Many government and commercial organizations want to be able to easily stream video from a single point to many receivers over the public Internet.
For instance, a large traffic accident on a freeway may have video from traffic cameras, video from news helicopters, and video from patrol cars all coming back to a central command site. Incident commanders at that central site want to send these video sources back out to all first responders, over the Internet, to their smart phones, in-vehicle computers, and tablet devices. Incident commanders want to be able to control what video streams are sent out and who gets access to which, and most importantly they want to secure the video from unauthorized individuals.
Mix it Up
First, video from all of these different sources can come into a VMS (video management system), or a video display processing system for display in the central monitoring site. Here operators can, at the direction of incident commanders, can composite together windows of video from various sources into a single output video stream. This stream can then be directed to a video encoder so that it can be compressed, packetized, and served up to remote users (first responders in the field in this example) as either a Unicast or Multicast stream.
This strategy of “mixing” video in a control room at the direction of a trained supervisor, then combining the video together, encoding it, and transmitting it has a number of benefits: remote users receive a single stream with all the data they need in one source; remote users only need to run a single video player client; bandwidth can be reduced as there is only one set of header data around the single stream, rather than multiple headers around multiple streams; the stream can be sent to an unlimited number of remote clients; and when secured through a VPN (below) it can be fully secured.
IP Multicast would be the ideal way to accomplish this. IP Multicast protocol allows a single server to broadcast a stream on a unique Multicast Network and TCP port, which remote users can select to view. This is similar in concept to TV receivers “tuning into” a channel. The packetized, encoded video stream is sent once out to the network, and receivers can all collectively receive it. IP Multicast is very bandwidth and server resource efficient, and therefore is very inexpensive to operate.
The alternative to IP Multicast is Unicast, where each user opens up a unique connection to a server. This is expensive, as the server must generate a stream for each user, which can require a large, or many large, servers. It also requires bandwidth for each user, as no video stream can be received by more than one user.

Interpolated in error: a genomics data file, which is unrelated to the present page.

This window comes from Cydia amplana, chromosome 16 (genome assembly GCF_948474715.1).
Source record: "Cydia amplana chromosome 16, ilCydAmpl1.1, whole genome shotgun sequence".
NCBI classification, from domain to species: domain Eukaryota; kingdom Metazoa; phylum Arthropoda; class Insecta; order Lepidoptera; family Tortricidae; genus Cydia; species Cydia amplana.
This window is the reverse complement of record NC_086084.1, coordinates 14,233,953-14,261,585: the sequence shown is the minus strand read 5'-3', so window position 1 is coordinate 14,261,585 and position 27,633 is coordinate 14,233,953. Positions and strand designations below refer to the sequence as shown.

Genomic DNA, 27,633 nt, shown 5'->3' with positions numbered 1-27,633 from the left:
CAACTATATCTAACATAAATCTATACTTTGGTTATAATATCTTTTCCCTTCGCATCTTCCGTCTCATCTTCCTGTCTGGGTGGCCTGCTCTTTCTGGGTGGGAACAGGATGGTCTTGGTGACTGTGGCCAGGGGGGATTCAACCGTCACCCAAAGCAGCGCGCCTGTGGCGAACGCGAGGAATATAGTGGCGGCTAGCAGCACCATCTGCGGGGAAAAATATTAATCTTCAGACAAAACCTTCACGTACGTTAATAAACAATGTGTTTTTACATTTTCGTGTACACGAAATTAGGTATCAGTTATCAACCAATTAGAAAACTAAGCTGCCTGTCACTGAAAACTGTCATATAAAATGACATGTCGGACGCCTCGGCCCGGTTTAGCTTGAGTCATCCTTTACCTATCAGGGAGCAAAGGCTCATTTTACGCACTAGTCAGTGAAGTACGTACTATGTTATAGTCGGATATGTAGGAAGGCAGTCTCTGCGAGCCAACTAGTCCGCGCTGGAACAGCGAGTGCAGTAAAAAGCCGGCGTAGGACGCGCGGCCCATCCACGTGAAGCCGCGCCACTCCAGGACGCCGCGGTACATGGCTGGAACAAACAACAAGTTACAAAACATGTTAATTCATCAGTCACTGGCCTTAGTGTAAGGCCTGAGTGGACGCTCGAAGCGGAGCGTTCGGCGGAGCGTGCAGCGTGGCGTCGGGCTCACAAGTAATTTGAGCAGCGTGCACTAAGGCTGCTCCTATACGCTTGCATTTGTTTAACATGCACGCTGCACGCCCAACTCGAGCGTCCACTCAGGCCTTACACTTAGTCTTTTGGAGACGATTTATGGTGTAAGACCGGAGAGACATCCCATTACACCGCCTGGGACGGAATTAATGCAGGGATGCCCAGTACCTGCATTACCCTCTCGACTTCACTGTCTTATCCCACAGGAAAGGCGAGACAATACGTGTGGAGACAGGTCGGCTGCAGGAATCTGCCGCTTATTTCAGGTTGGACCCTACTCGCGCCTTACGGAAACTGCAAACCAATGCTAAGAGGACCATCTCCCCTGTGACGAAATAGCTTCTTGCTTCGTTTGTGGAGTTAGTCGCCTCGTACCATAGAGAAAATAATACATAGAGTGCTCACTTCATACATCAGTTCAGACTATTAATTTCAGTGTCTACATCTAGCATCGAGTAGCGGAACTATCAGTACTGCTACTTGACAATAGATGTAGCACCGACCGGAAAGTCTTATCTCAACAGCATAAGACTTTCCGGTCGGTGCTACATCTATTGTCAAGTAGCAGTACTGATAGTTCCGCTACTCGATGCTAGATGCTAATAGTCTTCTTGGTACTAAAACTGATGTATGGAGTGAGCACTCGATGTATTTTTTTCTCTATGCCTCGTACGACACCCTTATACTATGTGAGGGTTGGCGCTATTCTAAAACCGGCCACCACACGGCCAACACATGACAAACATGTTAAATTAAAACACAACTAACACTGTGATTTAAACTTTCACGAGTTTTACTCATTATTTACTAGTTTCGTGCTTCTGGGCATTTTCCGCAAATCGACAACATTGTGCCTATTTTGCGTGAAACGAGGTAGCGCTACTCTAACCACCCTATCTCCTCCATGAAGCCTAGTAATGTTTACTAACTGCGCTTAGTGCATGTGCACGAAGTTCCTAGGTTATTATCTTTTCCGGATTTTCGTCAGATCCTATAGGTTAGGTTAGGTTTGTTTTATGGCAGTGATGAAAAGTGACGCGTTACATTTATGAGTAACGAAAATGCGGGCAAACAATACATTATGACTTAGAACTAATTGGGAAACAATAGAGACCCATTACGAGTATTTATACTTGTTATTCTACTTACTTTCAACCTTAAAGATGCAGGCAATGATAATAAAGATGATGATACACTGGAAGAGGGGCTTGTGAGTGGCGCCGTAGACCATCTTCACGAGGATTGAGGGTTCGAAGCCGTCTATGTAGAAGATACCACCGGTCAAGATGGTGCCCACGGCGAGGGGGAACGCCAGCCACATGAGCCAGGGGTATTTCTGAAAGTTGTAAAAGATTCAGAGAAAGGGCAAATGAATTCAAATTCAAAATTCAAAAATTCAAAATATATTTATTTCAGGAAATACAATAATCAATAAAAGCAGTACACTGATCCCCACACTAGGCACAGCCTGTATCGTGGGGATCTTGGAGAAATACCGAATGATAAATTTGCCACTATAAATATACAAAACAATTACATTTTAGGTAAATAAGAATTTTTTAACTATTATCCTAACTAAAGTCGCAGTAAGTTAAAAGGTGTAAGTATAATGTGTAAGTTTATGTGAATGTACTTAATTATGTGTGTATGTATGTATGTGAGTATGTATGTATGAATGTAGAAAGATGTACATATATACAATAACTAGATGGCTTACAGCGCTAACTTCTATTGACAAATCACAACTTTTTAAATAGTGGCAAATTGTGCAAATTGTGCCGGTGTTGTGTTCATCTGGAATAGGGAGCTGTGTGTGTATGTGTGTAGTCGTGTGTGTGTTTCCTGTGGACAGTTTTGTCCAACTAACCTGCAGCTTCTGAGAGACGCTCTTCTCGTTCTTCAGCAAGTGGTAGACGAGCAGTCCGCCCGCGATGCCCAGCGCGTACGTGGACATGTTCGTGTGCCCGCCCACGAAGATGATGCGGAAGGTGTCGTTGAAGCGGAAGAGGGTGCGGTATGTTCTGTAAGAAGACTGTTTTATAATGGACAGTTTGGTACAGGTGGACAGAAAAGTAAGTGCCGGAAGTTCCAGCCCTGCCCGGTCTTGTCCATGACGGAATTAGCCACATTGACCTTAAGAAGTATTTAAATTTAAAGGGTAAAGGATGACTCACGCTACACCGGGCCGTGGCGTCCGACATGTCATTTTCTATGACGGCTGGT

Also, IP Multicast relies on routers on the Internet being PIM (protocol independent multicast) and IGMP (internet group management protocol) enabled, which they are not. And since Internet routers do not typically support multicast, they cannot go to the next step of implementing secure authentication and encryption of video streams.
Secure it in a Tunnel
This challenge can be solved by using a VPN (Virtual Private Network) to tunnel multicast over a secure, authenticated, and encrypted virtual network, which can run over the Internet.
Most organizations today use VPN technology to enable users to “dial in” to office networks from home over the Internet. These VPNs are built for “bursty” data like web surfing and email, but are not generally designed for video streaming.
Most VPN technology uses TCP (transmission control protocol), which requires that every packet be acknowledged by the receiver to the sender. However Multicast runs as an unacknowledged protocol, so the receiver is not required to send any acknowledgement back to the sender. A typical VPN implementation will encapsulate the unacknowledged Multicast in an acknowledged TCP VPN tunnel, increasing delay, creating unnecessary network traffic, and generally slowing down the performance of your video network.
A better strategy is to use a UDP (unigram data protocol) based VPN, which is not acknowledged, to send your Multicast video. Video in IP Multicast is unacknowledged, and the tunnel through which you send it is also unacknowledged, meaning that you have the most efficient, low latency network available for streaming your video.
There are two currently available UDP based VPNs on the market: OpenVPN TAP, and L2TP. HauteSpot Networks fully supports both of these protocols on all of our wireless routers, edge video processors and camera systems. In fact you can also use the same VPN to bring in remote video over cellular, Internet or private broadband from remote sources using HauteSpot equipment.
Clients for Mobile Devices
Both of these protocols are widely supported with clients running on Android, IOS, Windows, Linux, and OSX operating systems. So there really is no client device that could not make use of VPN technology. With modern power management technology, there is almost no effect on battery life for having the VPN always running.
Finally, you can have your clients use a freely available video media player like VideoLAN (VLC) to receive and display your multicast video stream. Users can keep a playlist of Multicast addresses of servers on their devices at all time and open them as necessary.
Bringing it together
By combining IP Multicast with unacknowledged UDP VPN technology, you can build a highly scalable, low cost, highly efficient video distribution solution for private broadcast of IP video.